Don’s Nuanced Misogyny

August 9, 2009

don-draper

Misogyny and sexism take center stage throughout the first two seasons of Mad Men.  The upstanding men of Sterling-Cooper treat women as little more than sex objects, belittling their independence and assuming their inferiority.  The booze-fueled “boys club” atmosphere of the firm only emboldens and legitimizes their disrespect.

That said, Don is written as having an oddly progressive stance on women.  On the one hand, he readily accepts Betty’s status as cook and cleaner, typically watching TV while she does the dishes or makes dinner.  In Season 1, he initially refuses to work for a female client when she speaks out of turn.  “I won’t sit here and let a woman talk to me like that,” he exclaimed.  Yet he is also the only man at Sterling-Cooper that wholeheartedly respects Peggy and her work as a copywriter.  There’s also the scene in Season 2 in which he is visibly upset on the elevator as two men speak about sexual acts in front of a woman.  It’s like the seeds of chivalry that may grow to become a progressive tree.  Or at least semi-respectable bush.

While the other men at Sterling-Cooper are, for the most part, pretty uniformly despicable in regards to their treatment of women (save, of course, for Paul–the guy dating the black supermarket employee), Don is written in a much more nuanced light.  He cheats on Betty, sure, but he has an abnormally high level of respect for women.  I’m left wondering, though, if developments beginning with Betty Friedan’s The Feminine Mystique in 1963 might prompt a reactionary stance from Don, alienating someone that could have been a powerful ally for women’s rights.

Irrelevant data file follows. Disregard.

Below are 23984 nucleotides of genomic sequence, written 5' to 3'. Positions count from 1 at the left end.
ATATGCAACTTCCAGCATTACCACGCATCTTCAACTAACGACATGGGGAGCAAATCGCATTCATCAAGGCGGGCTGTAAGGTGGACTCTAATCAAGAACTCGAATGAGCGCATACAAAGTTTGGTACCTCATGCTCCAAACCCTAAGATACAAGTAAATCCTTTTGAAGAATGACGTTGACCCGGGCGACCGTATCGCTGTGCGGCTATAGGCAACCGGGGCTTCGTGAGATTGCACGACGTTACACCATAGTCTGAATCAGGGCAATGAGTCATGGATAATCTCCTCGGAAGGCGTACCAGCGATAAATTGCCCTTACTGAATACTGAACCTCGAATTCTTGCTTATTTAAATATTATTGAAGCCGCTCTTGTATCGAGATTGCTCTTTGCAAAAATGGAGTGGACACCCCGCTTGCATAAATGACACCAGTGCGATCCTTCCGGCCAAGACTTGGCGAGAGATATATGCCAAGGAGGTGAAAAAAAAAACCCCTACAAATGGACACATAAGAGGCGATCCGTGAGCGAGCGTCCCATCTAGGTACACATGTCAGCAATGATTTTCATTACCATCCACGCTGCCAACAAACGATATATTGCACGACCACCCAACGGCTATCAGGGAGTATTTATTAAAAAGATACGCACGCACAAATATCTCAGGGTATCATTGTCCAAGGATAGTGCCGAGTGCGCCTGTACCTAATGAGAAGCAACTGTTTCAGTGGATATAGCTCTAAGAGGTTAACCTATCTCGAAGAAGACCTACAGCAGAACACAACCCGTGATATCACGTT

-Jeremy

Advertisements

4 Responses to “Don’s Nuanced Misogyny”

  1. Daniel said

    He’s the same with blacks too. Remember in episode 1 of season 1? He’s willing to have “a conversation” with the black waiter when the waiter’s boss says scornfully that he “can be a little chatty” with a rather harsh eye pointed at him. I’ve always sort of rolled my eyes at this because it seemed that those characteristics were just meant to help fulfill Don’s depiction as the “perfect man” (at least on the surface) but that he can act sexist in other ways and racist also implies that Don has a complex view on race/sex.
    Maybe you’re right, maybe he’ll realize his hypocrisy soon. It wouldn’t be unbelievable.

  2. […] on Don’s every word and whim and taking care of the children. As Jeremy said in an earlier post, In Season 1, he initially refuses to work for a female client when she speaks out of turn.  “I […]

  3. […] been doing this forever but how about a little perspective folks? You need only watch an episode of Mad Men for a clear reminder of the truly deep misogyny that saturated the business world merely 40 years […]

  4. […] been doing this forever but how about a little perspective folks? You need only watch an episode of Mad Men for a clear reminder of the truly deep misogyny that saturated the business world merely 40 years […]

Leave a Reply

Fill in your details below or click an icon to log in:

WordPress.com Logo

You are commenting using your WordPress.com account. Log Out / Change )

Twitter picture

You are commenting using your Twitter account. Log Out / Change )

Facebook photo

You are commenting using your Facebook account. Log Out / Change )

Google+ photo

You are commenting using your Google+ account. Log Out / Change )

Connecting to %s

%d bloggers like this: